Hipólito José da Costa Pereira Furtado de Mendonça, one of the most important journalists in the history of Brazil, was born in 1800 of March 1774, in the distant colony of Sacramento (Uruguay). After completing his first studies in Porto Alegre, he went to the University of Coimbra (1793), from which he graduated with a degree in Mathematics, Philosophy, Law and Laws in 1798. As soon as he graduated, he received from D. Rodrigo de Sousa Coutinho, then Minister of the Navy and Overseas, the task of traveling to the United States of America and learning useful things, related to agriculture and industry, that could serve Brazil.
Back to Portugal (1800), and already initiated in Freemasonry, Hipólito José da Costa joined the board that managed the Royal Press. In 1798, he was denounced by the Portuguese Inquisition for Masonic practice and was forced to flee to London, where he lived under the protection of the Duke of Sussex. . In 1808, he founded in the English capital his renowned Correio Braziliense , the first newspaper , written by a Brazilian, circulating in Brazil. When presenting his ambitious project, Hipólito recorded: “No one more useful than that which is intended to show, with evidence, the events of the present, and to remove the shadows of the future. Such has been the work of the editors of public sheets […]”.
The journalist belatedly adhered to the cause of Independence and accepted it as an unwanted but inevitable fact. Until he realized this inevitability, he used his pen to defend a Constitutional United Kingdom, with broad freedom of the press and a liberal economy, along the lines of the English one. Hipólito stopped writing and publishing his Correio… shortly after Independence, and died, at 49 years, months after (September of 1808) he put an end to his life’s project. The essay we publish today, dated February 1822, is a warning to the Portuguese Courts, whose successive recolonizing attitudes, in Hipólito’s eyes, left no other path for Brazil except to proclaim its Independence.
Union of Portugal with Brazil
Up until now, we have looked at this question of the union of Portugal and Brazil as one of great use for both countries and, at the same time, , on the supposition that, Brazil being so superior to Portugal in resources of every kind, the objection to the continuation of this union came from some inconsiderate persons in Brazil, who desired the separation of the two countries before it could take place by order ordinary of things.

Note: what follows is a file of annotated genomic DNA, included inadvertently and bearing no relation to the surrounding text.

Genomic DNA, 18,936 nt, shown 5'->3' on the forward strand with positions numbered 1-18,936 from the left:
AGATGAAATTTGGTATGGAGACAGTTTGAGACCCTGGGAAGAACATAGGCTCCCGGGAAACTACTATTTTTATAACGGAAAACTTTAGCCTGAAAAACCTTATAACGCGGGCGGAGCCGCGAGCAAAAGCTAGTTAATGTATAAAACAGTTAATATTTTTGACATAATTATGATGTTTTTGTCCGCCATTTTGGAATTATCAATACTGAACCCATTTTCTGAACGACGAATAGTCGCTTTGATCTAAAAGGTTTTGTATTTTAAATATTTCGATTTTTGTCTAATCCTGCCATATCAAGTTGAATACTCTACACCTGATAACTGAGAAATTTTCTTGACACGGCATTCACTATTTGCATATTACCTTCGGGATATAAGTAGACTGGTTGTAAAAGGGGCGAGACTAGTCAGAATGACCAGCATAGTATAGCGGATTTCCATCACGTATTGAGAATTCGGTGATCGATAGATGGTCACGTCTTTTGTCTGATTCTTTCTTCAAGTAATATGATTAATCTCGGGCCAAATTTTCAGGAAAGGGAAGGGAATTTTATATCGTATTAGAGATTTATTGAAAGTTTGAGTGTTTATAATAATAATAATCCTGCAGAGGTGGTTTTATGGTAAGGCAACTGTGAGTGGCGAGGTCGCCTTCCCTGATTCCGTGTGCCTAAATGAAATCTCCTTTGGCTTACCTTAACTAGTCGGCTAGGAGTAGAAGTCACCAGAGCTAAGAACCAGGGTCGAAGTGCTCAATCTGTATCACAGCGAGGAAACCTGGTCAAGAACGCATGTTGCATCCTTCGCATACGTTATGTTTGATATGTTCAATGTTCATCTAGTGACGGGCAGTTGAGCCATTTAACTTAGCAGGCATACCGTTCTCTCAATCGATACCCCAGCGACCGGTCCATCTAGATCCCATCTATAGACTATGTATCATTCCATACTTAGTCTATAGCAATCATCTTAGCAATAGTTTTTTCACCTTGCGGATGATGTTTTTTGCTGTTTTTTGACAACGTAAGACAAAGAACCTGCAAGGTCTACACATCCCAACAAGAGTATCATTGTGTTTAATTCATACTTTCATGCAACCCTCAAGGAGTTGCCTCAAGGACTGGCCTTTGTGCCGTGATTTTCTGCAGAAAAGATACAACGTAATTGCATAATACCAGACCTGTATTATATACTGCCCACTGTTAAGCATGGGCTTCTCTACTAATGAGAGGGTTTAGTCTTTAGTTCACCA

In this supposition, recommending the union, we have always directed our arguments to the brasilienses, not even occurring to us the possibility that in the European Portuguese there could exist these ideas of disu. nion; because their usefulness, in the union of the two countries, was of the first evidence.
But, unfortunately, we think that things are going quite the opposite, and that it is between the Portuguese and some Brazilians, and not among Brasilienses, who encourage and adopt measures for this separation, which we have deemed imprudent for being untimely; and that we have fought, on the assumption that the European Portuguese would help us in our efforts, to prevent, at least for a while, our split.
We showed, in our last issue, the series of measures, which we call wrong, on the assumption that this union was desired in Portugal; but it would no longer be an involuntary error, if the Cortes and the Portuguese government really want such a separation. And now, with further information on the feelings that exist in Portugal in this regard, it is to the Portuguese that we will address our arguments in favor of union. If you don’t want to listen to us, you can be sure that, if what Brazil loses in the separation is much, it is much less than what Portugal will suffer; because, finally, for Portugal this separation may even mean the loss of its existence as a nation.
The Portuguese who look with contempt on the union of Brazil are based on the prejudices that we have already noted in our last issue and they argue with totally false principles.